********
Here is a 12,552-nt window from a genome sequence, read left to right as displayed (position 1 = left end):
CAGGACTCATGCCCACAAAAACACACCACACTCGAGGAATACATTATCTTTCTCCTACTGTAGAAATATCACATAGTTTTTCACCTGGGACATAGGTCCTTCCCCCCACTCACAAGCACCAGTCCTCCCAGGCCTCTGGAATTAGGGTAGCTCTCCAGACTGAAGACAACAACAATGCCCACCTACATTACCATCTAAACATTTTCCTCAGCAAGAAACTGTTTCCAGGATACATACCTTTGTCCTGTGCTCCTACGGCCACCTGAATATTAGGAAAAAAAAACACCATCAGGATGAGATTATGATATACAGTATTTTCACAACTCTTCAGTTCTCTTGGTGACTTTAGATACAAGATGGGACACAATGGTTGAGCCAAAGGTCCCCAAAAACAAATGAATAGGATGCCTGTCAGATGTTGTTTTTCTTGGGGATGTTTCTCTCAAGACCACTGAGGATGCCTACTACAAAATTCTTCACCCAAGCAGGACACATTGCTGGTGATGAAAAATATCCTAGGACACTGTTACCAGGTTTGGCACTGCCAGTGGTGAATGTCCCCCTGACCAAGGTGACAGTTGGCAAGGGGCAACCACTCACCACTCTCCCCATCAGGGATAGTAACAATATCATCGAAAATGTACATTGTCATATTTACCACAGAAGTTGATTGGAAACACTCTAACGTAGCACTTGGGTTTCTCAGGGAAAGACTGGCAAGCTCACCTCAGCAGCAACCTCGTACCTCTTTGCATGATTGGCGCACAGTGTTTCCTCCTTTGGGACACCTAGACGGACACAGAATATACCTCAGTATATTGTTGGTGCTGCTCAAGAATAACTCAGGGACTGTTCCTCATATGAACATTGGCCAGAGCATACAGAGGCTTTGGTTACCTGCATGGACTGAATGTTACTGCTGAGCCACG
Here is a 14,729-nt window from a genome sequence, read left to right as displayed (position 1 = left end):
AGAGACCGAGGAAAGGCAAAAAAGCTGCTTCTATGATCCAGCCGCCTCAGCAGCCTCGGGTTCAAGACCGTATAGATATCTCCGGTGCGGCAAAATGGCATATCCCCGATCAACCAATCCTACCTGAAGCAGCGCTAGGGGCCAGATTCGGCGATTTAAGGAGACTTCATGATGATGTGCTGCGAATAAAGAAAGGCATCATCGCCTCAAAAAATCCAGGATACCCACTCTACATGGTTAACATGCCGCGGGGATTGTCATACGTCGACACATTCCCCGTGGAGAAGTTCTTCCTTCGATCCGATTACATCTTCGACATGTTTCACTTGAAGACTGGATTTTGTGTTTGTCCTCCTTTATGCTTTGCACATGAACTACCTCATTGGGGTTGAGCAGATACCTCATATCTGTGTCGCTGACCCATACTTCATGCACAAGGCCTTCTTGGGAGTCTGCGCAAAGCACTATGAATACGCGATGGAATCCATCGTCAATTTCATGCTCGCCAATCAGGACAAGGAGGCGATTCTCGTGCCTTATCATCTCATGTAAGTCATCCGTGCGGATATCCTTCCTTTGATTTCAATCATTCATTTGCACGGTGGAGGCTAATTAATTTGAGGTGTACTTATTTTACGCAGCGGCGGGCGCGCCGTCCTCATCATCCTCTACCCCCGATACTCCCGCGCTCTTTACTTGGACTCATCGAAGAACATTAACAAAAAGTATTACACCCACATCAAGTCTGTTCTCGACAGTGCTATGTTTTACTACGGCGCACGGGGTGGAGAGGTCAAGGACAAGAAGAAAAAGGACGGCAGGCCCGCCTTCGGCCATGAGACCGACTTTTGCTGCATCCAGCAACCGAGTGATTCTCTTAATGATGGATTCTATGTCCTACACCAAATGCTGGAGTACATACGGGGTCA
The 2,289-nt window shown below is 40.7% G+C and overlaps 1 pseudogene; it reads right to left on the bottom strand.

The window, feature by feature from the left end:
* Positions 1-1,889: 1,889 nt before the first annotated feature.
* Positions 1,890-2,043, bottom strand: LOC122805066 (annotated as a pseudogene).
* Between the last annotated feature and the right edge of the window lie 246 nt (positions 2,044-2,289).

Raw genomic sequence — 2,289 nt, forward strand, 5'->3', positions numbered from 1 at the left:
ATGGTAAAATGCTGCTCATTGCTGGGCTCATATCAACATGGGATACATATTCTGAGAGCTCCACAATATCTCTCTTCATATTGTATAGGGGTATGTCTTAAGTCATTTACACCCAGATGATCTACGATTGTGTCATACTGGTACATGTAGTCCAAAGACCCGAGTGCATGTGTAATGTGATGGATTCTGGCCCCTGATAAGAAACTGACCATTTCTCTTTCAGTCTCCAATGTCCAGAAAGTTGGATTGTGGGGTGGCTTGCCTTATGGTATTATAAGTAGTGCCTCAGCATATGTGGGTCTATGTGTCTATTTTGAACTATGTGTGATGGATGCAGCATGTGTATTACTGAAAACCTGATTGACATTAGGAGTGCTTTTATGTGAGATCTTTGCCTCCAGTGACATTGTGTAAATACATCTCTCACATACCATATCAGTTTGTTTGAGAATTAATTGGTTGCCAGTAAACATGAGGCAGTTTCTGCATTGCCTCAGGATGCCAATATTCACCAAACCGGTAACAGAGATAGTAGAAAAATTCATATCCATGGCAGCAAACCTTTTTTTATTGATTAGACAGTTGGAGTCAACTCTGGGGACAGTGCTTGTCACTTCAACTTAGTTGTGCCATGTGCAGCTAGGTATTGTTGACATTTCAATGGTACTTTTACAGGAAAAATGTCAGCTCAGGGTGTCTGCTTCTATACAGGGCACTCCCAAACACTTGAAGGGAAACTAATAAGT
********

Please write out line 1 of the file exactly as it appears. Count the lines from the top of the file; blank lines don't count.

Here is a 12,552-nt window from a genome sequence, read left to right as displayed (position 1 = left end):